2012 Mini Countryman
● By Style
Photos by Aaron Roseli
We often hear, “good things come in small packages,” and it’s true.
The world’s most amusing small car is now bigger, better and “funner.” I know “funner” is not a real word, but it accurately describes the new Mini Countryman. Yes, a car so cool, it needs a clever adjective: funner.
In 1959, the iconic Mini landed on the global autoscape. The creative blueprint comes from the engineering mind of Sir Alec Issigonis. The diminutive, agile, fun-to-drive Mini was very revolutionary for its time. Issigonis reasoned by setting the engine crosswise and utilizing front wheel drive, so more space could be devoted to benefit the driver and passengers.
Today’s Mini automobiles retain much of their classic heritage and unique design spirit. The urbanely chic street warrior is a playful, practical transporter for everyday commuters. On a critical side note, it’s much easier to park and fill up at the gas pump than my current mud wagon, a BMW X-5.
Immediately after leaving the Niello Mini dealership, at my first stoplight, I noticed the Countryman sits higher than a Jaguar XJ6. Shocking, but true. The new four-door Mini Countryman is a big small car. If you position it next to a Toyota Camry you’ll be amazed just how full-sized the beefier-stanced Countryman is compared to its previous sub-compact Mini Brethren.
At first sight, you begin to sense the Countryman has grown up and is dramatically taller, and in my opinion, meaner and leaner looking than its happy-go-lucky-looking Cooper cousins. At second glance, you’ll notice it’s a four-door. Wow, really, a FOUR DOOR? Maybe it’s my baby boomer brain, but I found myself mumbling, “Hmmm. Nice work Mini. It’s about time; that will save me a lot of time not flipping the seat back and forth for rear-seated passengers.”
In charismatic Mini-style, this city civil sedan delivers a very good-natured driving experience. It’s adult-sized fun, while remaining true to its youthful body style. The Countryman makes it clear that you know “driving time” is “recess time” again. What’s not to love about a gigantic speedometer in the middle of the dash?
Mini owners know buying this kind of car is a stylized driving experience; in the same way a muscle car says I can race you down the road and win. A Mini, and more specifically the Countryman says, “I’m entertaining, playful and I can take corners like I’m on rails.” The Countryman zips 0 to 60 mph in just 8.4 seconds and swooshes through traffic like a rocket sled go-cart. Six-speed steering wheel paddle shifters provide finger-shift on the fly elation, nicely mated with the Aisin automatic transmission. Again, “funner.”
The Mini interior is very good-humored with clean lines and lots of unexpected creature comforts. The retro aircraft-style toggle switches are wisely positioned for ergonomic friendliness. Brainy integration of the universal garage door opener buttons in the rearview mirror keep the cockpit clean and clutter free. The seats have excellent range; I have a few friends in the 6’4” and 6’9” variety and they felt enough head and legroom…impressive for a small, yet big car. Controls are smartly placed and interior layout of the Mini is intelligent and thoughtful.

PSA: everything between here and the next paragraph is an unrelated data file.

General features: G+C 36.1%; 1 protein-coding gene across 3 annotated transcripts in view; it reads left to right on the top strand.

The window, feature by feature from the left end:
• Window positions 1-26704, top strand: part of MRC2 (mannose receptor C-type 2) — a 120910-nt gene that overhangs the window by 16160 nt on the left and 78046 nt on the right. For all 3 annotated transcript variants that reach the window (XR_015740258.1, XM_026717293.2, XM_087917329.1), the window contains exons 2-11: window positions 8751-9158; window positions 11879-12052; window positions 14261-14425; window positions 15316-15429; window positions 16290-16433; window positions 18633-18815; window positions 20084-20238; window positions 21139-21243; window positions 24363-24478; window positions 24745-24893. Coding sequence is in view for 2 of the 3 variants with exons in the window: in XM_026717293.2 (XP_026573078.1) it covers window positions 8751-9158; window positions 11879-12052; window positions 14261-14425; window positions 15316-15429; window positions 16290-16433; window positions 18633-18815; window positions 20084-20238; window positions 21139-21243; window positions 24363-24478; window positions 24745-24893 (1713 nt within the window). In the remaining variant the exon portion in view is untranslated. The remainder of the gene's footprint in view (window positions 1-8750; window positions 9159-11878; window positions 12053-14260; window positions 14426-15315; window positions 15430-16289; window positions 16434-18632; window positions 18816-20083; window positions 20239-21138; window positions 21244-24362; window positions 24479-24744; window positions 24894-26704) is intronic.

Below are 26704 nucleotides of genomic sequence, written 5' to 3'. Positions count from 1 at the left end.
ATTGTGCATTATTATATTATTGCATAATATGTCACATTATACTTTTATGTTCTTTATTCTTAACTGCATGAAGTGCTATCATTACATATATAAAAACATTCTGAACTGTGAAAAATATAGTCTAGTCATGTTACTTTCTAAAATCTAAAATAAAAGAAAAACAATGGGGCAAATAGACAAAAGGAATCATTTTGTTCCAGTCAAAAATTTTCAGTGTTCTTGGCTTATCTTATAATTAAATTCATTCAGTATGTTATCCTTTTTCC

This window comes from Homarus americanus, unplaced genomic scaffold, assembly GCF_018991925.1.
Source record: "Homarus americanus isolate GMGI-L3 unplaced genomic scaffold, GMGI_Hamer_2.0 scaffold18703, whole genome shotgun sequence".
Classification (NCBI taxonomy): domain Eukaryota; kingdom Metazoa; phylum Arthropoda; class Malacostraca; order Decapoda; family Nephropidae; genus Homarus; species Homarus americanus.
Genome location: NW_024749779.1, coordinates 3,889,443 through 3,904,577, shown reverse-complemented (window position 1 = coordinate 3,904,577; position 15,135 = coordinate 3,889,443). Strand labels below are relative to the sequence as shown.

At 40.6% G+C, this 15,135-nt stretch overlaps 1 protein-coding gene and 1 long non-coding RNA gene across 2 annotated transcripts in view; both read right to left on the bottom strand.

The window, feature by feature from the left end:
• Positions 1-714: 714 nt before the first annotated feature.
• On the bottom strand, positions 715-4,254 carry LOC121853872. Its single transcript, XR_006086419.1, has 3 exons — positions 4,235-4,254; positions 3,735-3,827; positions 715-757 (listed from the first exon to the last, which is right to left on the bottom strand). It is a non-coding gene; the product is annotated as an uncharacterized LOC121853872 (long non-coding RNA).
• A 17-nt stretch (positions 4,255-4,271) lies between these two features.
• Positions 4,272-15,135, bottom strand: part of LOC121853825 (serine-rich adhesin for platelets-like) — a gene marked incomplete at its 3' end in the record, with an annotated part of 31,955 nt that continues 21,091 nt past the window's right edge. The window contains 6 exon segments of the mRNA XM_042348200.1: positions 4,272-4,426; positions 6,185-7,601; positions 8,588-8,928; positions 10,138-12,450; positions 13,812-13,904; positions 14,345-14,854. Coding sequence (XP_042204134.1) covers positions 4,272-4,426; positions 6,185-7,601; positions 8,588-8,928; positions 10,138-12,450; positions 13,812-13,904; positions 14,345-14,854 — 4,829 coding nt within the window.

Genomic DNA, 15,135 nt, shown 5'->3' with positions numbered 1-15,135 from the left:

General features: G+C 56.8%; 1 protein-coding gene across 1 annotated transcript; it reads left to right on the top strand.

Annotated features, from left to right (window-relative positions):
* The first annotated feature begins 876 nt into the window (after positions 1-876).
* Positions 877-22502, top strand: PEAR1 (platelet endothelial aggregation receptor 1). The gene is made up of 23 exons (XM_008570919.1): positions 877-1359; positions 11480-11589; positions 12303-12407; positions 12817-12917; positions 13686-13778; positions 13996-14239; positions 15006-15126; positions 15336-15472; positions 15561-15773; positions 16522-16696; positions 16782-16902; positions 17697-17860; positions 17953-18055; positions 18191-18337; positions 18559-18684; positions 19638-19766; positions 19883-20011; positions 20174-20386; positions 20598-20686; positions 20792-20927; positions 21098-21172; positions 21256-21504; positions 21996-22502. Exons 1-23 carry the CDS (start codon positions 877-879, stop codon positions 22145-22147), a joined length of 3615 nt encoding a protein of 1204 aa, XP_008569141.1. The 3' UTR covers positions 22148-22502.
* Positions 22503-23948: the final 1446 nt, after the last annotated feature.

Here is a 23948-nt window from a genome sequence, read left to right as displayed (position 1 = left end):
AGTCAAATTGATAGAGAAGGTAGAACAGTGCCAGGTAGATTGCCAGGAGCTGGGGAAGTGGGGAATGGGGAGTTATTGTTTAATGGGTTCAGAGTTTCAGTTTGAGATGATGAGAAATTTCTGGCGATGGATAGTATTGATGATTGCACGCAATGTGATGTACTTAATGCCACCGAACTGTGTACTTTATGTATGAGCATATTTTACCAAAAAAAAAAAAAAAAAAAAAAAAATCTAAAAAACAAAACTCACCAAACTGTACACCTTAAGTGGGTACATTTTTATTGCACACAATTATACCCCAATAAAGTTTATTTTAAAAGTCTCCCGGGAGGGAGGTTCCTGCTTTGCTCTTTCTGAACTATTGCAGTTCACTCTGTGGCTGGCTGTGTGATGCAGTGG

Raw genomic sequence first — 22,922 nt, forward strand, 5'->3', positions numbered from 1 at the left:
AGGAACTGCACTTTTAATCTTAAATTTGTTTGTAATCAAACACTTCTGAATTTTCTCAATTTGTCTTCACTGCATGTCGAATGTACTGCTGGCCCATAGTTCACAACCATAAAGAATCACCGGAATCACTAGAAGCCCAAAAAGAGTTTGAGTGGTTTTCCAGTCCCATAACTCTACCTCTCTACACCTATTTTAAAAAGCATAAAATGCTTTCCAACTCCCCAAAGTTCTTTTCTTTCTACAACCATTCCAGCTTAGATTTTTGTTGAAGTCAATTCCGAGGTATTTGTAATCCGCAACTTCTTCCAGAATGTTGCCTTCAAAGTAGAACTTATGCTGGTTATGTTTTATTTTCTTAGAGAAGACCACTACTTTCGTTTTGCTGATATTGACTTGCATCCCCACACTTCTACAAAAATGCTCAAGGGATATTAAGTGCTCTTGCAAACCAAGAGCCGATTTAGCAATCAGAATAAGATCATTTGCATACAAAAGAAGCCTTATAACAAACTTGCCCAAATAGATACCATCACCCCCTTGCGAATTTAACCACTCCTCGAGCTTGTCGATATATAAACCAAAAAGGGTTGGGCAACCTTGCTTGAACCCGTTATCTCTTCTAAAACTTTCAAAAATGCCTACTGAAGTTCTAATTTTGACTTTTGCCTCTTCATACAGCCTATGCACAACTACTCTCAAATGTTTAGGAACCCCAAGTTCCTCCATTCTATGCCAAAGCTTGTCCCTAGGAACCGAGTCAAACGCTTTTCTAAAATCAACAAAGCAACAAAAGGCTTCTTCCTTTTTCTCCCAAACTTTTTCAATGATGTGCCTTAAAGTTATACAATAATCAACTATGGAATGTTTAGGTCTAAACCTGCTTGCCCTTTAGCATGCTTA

The color adjustable ambient lighting is standard on all Mini models, and it’s one of those, “Is this really needed types of features?” Yet, the changing interior light color always delights passengers. I found it to be one of my favorite features. Again it’s those thoughtful, fun and playful touches that keep Mini owners such brand fanatics.
My Countryman came with the optional Harmon-Kardon sound system; it’s as if the Niello people knew I was an audiophile. The sound system gives you the feeling of really “being there”…WOW. Yes, being live at the concert or recital hall, it’s worth the extra dollars, when you consider how much time you spend in your car every day. The H/K system has a 400-watt amplifier pushing out tunes via eight channels to four tweeters, four mid-range speakers and two sub-woofers. Bottom-line: the Harmon-Kardon option is a top-shelf sound system that is acoustically tuned for the Countryman’s specific cabin configuration.
If there was one thing I would like to share with engineers and designers at Mini, I’d say, with all due respect, “What’s the deal with your ‘bing-bong’ warning tone seatbelt alarm?” The time delay is instantly aggressive, because there is no time delay! Mini values safety so much that they “bing-bong” you to belt up instantly as orbital key is engaged. I’d much prefer to start the car then belt up. By the end of my week-long test drive I had radically altered my personal belting habits, after being “bing-bonged” into submission. Please tell me there is a software modification for this “bing-bong” issue? If so, then I’m buying a Countryman, because I love driving this car.
Jim Pelley loves cars: Honda, Acura, BMW, Mercedes Benz, Saleen, and Volvo; he’s owned them all and now he reviews them for Style. The Mini Countryman is part of his Top Gear fantasy series.